Listen to this podcast to learn more as Tougher Minds Founder, Dr. Jon Finn, explains why, “leadership is dead“, in our rapidly changing and challenging world.
Dr. Jon explains it’s now essential to recognise that everyone is leader within any given team or organisation. This has massive implications for people and businesses.
He also outlines the award-winning Tougher Minds framework for creating truly high-performing teams.
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Hi, everyone, my name is Dr. Jon Finn, welcome to another Tougher Minds podcast. Today I want to talk about leadership. I’m going to start by saying that leadership is dead.
Yes, leadership is dead. What do I mean by that? I mean that literally the way that we thought about leadership for most of our industrial life does not work anymore. So we need to think about leadership very differently. I think a really good metaphor for how we’ve traditionally thought about leadership is like an oil tanker, like being the captain of an oil tanker, you know that you’ve got a course, that you’re taking the oil tanker on, which is your team or your company.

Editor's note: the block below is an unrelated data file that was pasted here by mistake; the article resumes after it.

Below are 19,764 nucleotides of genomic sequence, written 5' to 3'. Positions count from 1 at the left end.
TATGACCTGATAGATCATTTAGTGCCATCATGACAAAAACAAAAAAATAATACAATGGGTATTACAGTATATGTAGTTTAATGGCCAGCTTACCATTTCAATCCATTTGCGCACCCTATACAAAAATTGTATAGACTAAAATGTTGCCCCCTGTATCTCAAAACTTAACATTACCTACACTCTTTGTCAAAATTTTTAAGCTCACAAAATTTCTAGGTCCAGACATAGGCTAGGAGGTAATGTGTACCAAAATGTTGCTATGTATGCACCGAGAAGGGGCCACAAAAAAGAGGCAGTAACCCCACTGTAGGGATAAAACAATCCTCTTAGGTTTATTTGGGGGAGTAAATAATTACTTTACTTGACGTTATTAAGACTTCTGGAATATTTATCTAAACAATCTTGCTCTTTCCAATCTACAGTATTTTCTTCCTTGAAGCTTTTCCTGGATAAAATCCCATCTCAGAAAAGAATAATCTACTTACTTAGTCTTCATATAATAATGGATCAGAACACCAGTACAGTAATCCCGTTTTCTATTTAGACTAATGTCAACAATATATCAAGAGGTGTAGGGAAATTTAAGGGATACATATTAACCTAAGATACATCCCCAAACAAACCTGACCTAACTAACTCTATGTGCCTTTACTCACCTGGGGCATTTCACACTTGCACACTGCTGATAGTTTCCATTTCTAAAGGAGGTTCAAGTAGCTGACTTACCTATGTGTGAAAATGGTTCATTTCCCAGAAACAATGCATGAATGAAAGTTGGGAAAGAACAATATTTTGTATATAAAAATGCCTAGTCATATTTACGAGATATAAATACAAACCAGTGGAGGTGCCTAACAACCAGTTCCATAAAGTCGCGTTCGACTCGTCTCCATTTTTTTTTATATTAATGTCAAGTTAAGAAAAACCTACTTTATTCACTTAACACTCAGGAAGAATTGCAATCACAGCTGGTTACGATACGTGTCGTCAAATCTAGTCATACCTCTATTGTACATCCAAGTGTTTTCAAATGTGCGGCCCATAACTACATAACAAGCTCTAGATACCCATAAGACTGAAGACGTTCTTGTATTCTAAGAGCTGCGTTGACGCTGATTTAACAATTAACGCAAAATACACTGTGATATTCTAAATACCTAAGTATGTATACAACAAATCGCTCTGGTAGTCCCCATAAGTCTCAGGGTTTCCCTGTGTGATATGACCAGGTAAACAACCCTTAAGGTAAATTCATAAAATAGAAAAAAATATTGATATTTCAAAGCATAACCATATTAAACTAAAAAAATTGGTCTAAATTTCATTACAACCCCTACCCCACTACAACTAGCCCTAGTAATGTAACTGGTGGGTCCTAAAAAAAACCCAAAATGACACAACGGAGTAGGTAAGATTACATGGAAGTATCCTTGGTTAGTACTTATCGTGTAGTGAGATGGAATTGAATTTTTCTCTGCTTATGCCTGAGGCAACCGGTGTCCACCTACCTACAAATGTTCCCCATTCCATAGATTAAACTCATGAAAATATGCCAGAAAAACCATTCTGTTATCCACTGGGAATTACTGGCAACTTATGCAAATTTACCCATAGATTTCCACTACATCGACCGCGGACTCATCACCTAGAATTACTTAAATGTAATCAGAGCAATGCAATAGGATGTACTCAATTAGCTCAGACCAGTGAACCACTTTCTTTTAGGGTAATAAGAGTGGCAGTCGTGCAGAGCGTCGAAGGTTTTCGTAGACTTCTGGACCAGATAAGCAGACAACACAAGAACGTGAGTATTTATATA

And that course isn’t going to change too much, you’re going to have to make some adaptations along the route, and some small changes and some small improvements but nothing, nothing dramatic. As the captain of the oil tanker, you got authority, just because you were the boss. Or in the past, as a leader, you got authority just because you just because you were the boss. Typically, as the leader, you had more knowledge and more experience than other people. It’s a lot about control and order, and you were able to inspire people through your charisma by getting in a room with them, and bringing energy. And that’s how you help people to be at their best.
Well, unfortunately, all of those things are now highly challenging to do, because of what we call the VUCA. World volatile, uncertain, complex, ambiguous world. So leadership now – the way that I would say it – isn’t like managing an oil tanker anymore. It’s like managing a jet ski race, where everyone’s got their own jet ski. And the teams are grouped together, and they’re all coming up against slightly different challenges and problems and technologies. And this, means that what we need to do is lead as leaders has changed.